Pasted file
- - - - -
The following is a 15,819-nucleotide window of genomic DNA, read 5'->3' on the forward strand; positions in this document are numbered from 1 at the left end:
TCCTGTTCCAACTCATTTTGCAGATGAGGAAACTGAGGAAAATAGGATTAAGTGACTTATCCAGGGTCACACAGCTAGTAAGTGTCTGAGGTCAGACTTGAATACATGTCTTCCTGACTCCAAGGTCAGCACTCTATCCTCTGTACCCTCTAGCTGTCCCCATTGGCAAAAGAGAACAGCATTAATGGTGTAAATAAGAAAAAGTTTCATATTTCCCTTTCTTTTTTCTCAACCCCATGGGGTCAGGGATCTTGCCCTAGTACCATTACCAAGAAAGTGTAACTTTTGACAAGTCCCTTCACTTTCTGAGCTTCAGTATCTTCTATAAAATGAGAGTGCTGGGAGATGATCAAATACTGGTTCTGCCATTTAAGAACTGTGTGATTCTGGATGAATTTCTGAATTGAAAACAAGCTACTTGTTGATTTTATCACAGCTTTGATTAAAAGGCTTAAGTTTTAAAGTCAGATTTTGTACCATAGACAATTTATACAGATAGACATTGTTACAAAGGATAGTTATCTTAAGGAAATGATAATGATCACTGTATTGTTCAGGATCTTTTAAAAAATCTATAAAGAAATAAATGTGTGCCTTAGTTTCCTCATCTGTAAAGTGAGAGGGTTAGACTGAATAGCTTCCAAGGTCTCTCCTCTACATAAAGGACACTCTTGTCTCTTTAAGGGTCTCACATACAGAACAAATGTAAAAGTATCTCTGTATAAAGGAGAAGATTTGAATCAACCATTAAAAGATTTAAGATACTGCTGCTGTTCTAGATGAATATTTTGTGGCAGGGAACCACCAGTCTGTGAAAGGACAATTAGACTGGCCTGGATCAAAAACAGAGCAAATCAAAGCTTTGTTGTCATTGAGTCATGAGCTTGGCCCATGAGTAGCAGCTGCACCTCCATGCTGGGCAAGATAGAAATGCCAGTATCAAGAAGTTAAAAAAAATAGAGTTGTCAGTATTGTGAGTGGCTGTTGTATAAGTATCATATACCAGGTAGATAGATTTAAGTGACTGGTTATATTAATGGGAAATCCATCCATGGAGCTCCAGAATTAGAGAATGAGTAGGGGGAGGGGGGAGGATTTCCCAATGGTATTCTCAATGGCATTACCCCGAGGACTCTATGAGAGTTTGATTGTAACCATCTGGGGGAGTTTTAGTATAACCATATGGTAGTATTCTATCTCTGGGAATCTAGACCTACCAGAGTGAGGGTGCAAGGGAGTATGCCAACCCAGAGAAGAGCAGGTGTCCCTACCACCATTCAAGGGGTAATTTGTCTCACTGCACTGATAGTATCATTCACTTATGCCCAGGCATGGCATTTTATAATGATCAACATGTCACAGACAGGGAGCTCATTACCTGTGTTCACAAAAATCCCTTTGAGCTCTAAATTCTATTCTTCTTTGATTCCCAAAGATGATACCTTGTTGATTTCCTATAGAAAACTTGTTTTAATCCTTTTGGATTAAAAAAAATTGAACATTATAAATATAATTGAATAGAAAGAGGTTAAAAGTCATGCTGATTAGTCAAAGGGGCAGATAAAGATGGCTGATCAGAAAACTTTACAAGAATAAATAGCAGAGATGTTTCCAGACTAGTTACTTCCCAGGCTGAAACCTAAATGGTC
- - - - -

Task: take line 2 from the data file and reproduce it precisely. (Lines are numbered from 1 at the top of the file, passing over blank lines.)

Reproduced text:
TCCTGTTCCAACTCATTTTGCAGATGAGGAAACTGAGGAAAATAGGATTAAGTGACTTATCCAGGGTCACACAGCTAGTAAGTGTCTGAGGTCAGACTTGAATACATGTCTTCCTGACTCCAAGGTCAGCACTCTATCCTCTGTACCCTCTAGCTGTCCCCATTGGCAAAAGAGAACAGCATTAATGGTGTAAATAAGAAAAAGTTTCATATTTCCCTTTCTTTTTTCTCAACCCCATGGGGTCAGGGATCTTGCCCTAGTACCATTACCAAGAAAGTGTAACTTTTGACAAGTCCCTTCACTTTCTGAGCTTCAGTATCTTCTATAAAATGAGAGTGCTGGGAGATGATCAAATACTGGTTCTGCCATTTAAGAACTGTGTGATTCTGGATGAATTTCTGAATTGAAAACAAGCTACTTGTTGATTTTATCACAGCTTTGATTAAAAGGCTTAAGTTTTAAAGTCAGATTTTGTACCATAGACAATTTATACAGATAGACATTGTTACAAAGGATAGTTATCTTAAGGAAATGATAATGATCACTGTATTGTTCAGGATCTTTTAAAAAATCTATAAAGAAATAAATGTGTGCCTTAGTTTCCTCATCTGTAAAGTGAGAGGGTTAGACTGAATAGCTTCCAAGGTCTCTCCTCTACATAAAGGACACTCTTGTCTCTTTAAGGGTCTCACATACAGAACAAATGTAAAAGTATCTCTGTATAAAGGAGAAGATTTGAATCAACCATTAAAAGATTTAAGATACTGCTGCTGTTCTAGATGAATATTTTGTGGCAGGGAACCACCAGTCTGTGAAAGGACAATTAGACTGGCCTGGATCAAAAACAGAGCAAATCAAAGCTTTGTTGTCATTGAGTCATGAGCTTGGCCCATGAGTAGCAGCTGCACCTCCATGCTGGGCAAGATAGAAATGCCAGTATCAAGAAGTTAAAAAAAATAGAGTTGTCAGTATTGTGAGTGGCTGTTGTATAAGTATCATATACCAGGTAGATAGATTTAAGTGACTGGTTATATTAATGGGAAATCCATCCATGGAGCTCCAGAATTAGAGAATGAGTAGGGGGAGGGGGGAGGATTTCCCAATGGTATTCTCAATGGCATTACCCCGAGGACTCTATGAGAGTTTGATTGTAACCATCTGGGGGAGTTTTAGTATAACCATATGGTAGTATTCTATCTCTGGGAATCTAGACCTACCAGAGTGAGGGTGCAAGGGAGTATGCCAACCCAGAGAAGAGCAGGTGTCCCTACCACCATTCAAGGGGTAATTTGTCTCACTGCACTGATAGTATCATTCACTTATGCCCAGGCATGGCATTTTATAATGATCAACATGTCACAGACAGGGAGCTCATTACCTGTGTTCACAAAAATCCCTTTGAGCTCTAAATTCTATTCTTCTTTGATTCCCAAAGATGATACCTTGTTGATTTCCTATAGAAAACTTGTTTTAATCCTTTTGGATTAAAAAAAATTGAACATTATAAATATAATTGAATAGAAAGAGGTTAAAAGTCATGCTGATTAGTCAAAGGGGCAGATAAAGATGGCTGATCAGAAAACTTTACAAGAATAAATAGCAGAGATGTTTCCAGACTAGTTACTTCCCAGGCTGAAACCTAAATGGTC